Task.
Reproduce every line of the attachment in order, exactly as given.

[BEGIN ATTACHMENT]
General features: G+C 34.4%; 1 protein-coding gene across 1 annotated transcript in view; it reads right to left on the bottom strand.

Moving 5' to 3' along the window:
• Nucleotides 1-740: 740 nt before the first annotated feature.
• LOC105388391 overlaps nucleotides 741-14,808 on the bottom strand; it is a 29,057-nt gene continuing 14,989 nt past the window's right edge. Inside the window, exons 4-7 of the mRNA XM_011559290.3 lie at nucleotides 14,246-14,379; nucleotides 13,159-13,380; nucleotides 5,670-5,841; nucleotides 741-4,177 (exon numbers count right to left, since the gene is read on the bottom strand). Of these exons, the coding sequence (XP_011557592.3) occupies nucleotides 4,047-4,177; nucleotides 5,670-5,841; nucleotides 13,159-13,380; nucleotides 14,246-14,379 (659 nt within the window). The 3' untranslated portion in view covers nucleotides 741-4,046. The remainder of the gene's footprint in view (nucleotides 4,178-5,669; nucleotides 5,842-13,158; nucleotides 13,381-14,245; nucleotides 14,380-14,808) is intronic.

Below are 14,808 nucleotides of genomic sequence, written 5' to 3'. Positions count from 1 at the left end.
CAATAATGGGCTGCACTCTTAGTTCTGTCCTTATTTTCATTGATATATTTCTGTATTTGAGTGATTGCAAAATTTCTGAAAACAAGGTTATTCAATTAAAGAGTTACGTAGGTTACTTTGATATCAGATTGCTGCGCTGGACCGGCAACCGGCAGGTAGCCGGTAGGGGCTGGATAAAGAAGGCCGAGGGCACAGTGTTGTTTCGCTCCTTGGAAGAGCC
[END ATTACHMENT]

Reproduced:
General features: G+C 34.4%; 1 protein-coding gene across 1 annotated transcript in view; it reads right to left on the bottom strand.

Moving 5' to 3' along the window:
• Nucleotides 1-740: 740 nt before the first annotated feature.
• LOC105388391 overlaps nucleotides 741-14,808 on the bottom strand; it is a 29,057-nt gene continuing 14,989 nt past the window's right edge. Inside the window, exons 4-7 of the mRNA XM_011559290.3 lie at nucleotides 14,246-14,379; nucleotides 13,159-13,380; nucleotides 5,670-5,841; nucleotides 741-4,177 (exon numbers count right to left, since the gene is read on the bottom strand). Of these exons, the coding sequence (XP_011557592.3) occupies nucleotides 4,047-4,177; nucleotides 5,670-5,841; nucleotides 13,159-13,380; nucleotides 14,246-14,379 (659 nt within the window). The 3' untranslated portion in view covers nucleotides 741-4,046. The remainder of the gene's footprint in view (nucleotides 4,178-5,669; nucleotides 5,842-13,158; nucleotides 13,381-14,245; nucleotides 14,380-14,808) is intronic.

Below are 14,808 nucleotides of genomic sequence, written 5' to 3'. Positions count from 1 at the left end.
CAATAATGGGCTGCACTCTTAGTTCTGTCCTTATTTTCATTGATATATTTCTGTATTTGAGTGATTGCAAAATTTCTGAAAACAAGGTTATTCAATTAAAGAGTTACGTAGGTTACTTTGATATCAGATTGCTGCGCTGGACCGGCAACCGGCAGGTAGCCGGTAGGGGCTGGATAAAGAAGGCCGAGGGCACAGTGTTGTTTCGCTCCTTGGAAGAGCC